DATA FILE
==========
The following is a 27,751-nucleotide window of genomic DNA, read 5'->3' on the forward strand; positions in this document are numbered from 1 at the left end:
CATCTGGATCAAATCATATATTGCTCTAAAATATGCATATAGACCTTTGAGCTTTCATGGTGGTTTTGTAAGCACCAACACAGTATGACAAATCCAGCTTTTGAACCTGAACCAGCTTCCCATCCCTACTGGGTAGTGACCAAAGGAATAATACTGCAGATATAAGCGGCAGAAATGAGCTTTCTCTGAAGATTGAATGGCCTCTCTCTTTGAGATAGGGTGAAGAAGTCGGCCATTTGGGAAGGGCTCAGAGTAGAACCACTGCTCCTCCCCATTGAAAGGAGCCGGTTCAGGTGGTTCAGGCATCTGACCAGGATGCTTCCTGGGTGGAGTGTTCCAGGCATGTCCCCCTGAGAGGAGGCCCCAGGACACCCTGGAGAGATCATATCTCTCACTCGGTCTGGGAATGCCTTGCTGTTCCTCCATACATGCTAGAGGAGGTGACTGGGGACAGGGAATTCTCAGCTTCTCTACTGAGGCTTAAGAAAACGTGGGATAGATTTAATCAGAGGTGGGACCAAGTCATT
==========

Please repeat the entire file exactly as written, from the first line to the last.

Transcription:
The following is a 27,751-nucleotide window of genomic DNA, read 5'->3' on the forward strand; positions in this document are numbered from 1 at the left end:
CATCTGGATCAAATCATATATTGCTCTAAAATATGCATATAGACCTTTGAGCTTTCATGGTGGTTTTGTAAGCACCAACACAGTATGACAAATCCAGCTTTTGAACCTGAACCAGCTTCCCATCCCTACTGGGTAGTGACCAAAGGAATAATACTGCAGATATAAGCGGCAGAAATGAGCTTTCTCTGAAGATTGAATGGCCTCTCTCTTTGAGATAGGGTGAAGAAGTCGGCCATTTGGGAAGGGCTCAGAGTAGAACCACTGCTCCTCCCCATTGAAAGGAGCCGGTTCAGGTGGTTCAGGCATCTGACCAGGATGCTTCCTGGGTGGAGTGTTCCAGGCATGTCCCCCTGAGAGGAGGCCCCAGGACACCCTGGAGAGATCATATCTCTCACTCGGTCTGGGAATGCCTTGCTGTTCCTCCATACATGCTAGAGGAGGTGACTGGGGACAGGGAATTCTCAGCTTCTCTACTGAGGCTTAAGAAAACGTGGGATAGATTTAATCAGAGGTGGGACCAAGTCATT